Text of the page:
[Humanist] 24.322 Ecdotica & scholarly editing

Humanist Discussion Group willard.mccarty at mccarty.org.uk
Wed Sep 8 03:09:14 CEST 2010


                 Humanist Discussion Group, Vol. 24, No. 322.
         Centre for Computing in the Humanities, King's College London
                       www.digitalhumanities.org/humanist
                Submit to: humanist at lists.digitalhumanities.org



        Date: Wed, 08 Sep 2010 10:57:29 +1000
        From: Willard McCarty <willard.mccarty at mccarty.org.uk>
        Subject: Ecdotica in general & Ecdotica 6: Anglo-American Scholarly Editing,1980-2005

ECDOTICA

Published by the Department of Italian Studies at Bologna University and 
by the Centro para la Edición de los Clásicos Españoles in Madrid, 
Ecdotica is an annual international review of textual studies, edited by 
Francisco Rico, Emilio Pasquini and Gian Mario Anselmi. The term 
‘ecdotics’ is, in this journal, not limited to the theory and methods of 
the traditional critical edition. Instead, it includes all the elements 
that mark the entire movement of a text from the author to the readers 
(or users). The movement, and the forms it takes, are viewed from the 
perspective of the editors and users of editions, whether ancient or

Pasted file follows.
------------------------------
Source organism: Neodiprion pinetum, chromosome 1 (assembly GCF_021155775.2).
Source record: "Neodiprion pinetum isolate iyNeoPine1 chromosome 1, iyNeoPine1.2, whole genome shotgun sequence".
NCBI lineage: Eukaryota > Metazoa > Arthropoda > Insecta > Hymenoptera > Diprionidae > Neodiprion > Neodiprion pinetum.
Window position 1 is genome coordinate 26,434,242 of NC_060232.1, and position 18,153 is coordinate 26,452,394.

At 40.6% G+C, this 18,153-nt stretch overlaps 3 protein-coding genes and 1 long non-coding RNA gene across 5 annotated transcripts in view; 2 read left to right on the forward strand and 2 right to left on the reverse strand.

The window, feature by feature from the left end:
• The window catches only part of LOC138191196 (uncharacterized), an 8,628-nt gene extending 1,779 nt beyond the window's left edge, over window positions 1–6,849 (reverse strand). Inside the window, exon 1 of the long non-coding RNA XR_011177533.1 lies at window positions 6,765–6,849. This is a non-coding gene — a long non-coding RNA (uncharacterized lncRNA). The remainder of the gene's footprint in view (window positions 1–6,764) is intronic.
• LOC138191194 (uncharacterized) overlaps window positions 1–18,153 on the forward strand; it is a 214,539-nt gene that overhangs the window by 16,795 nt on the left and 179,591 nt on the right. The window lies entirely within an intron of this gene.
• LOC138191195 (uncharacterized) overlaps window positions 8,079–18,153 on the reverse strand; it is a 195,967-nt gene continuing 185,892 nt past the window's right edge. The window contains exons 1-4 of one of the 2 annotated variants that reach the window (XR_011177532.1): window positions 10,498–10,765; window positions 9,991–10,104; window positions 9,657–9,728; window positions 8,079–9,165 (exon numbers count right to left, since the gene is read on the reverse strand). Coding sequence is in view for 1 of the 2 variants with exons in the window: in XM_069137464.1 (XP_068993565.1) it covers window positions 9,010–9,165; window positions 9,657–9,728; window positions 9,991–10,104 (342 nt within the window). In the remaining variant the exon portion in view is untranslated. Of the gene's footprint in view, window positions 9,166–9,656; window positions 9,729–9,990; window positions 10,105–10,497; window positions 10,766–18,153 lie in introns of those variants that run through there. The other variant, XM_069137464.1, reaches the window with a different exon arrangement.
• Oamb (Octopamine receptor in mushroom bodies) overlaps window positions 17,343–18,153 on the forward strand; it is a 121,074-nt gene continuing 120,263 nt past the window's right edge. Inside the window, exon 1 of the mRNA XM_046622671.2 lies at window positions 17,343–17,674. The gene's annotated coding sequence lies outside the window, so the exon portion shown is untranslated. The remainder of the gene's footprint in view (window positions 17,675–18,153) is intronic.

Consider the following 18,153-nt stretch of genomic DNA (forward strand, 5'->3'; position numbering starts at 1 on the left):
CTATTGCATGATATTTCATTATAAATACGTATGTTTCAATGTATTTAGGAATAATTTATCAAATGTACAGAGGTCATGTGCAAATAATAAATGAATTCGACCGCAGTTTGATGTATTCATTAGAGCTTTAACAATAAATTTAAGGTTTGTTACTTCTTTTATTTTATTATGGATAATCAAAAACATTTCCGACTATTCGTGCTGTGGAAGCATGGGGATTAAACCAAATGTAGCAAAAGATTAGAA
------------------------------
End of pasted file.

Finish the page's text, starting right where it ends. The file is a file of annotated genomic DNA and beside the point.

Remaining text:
modern, whether destined for study or for reading, whether printed, 
digital or presented in any new technology.

 From Ecdotica number 6 (2009, issued in 2010), Carocci editore will 
make available on its site (www.carocci.it ) the complete journal in PDF 
format, downloadable at the price of 15 Euros (€15,00 = 19 $ ). Ecdotica 
is also available in printed form at € 43,50 (= 55,30 $) .

-----

Ecdotica / 6 (2009). Special Issue: Anglo-American Scholarly Editing, 
1980-2005. Edited and with an Introduction by Paul Eggert and Peter 
Shillingsburg.

pp. 480, € 43,50 ISBN 978-88-430-5366-7

This is the first volume to bring together a selection of the most 
important works – much of which is now out of print or not easy to 
access – covering the revolution in Anglo-American editorial theory and 
practice during 1980-2005. This 25-year period marked the shift from the 
eclectic editing of works according to the author’s final intentions to 
a recording or archiving of a work’s multiple documentary witnesses. The 
shift remains a contentious one. Chief among current and renewed 
arguments are those over the intentions of the agents of textual change, 
choice of copy-text, principles of emendation, versional editing, and 
fundamental redefinitions of what is meant by the terms text, document, 
and work. The authors of the twenty-one essays selected here by Paul 
Eggert and Peter Shillingsburg include Hershel Parker, Jerome J. McGann, 
Donald F. McKenzie, G. Thomas Tanselle, David C. Greetham, George 
Bornstein and Kathryn Sutherland.

-- 
Willard McCarty, Professor of Humanities Computing,
King's College London, staff.cch.kcl.ac.uk/~wmccarty/;
Professor, Centre for Cultural Research, University of Western Sydney,
www.uws.edu.au/centre_for_cultural_research/ccr/people/researchers;
Editor, Humanist, www.digitalhumanities.org/humanist;
Editor, Interdisciplinary Science Reviews, www.isr-journal.org.





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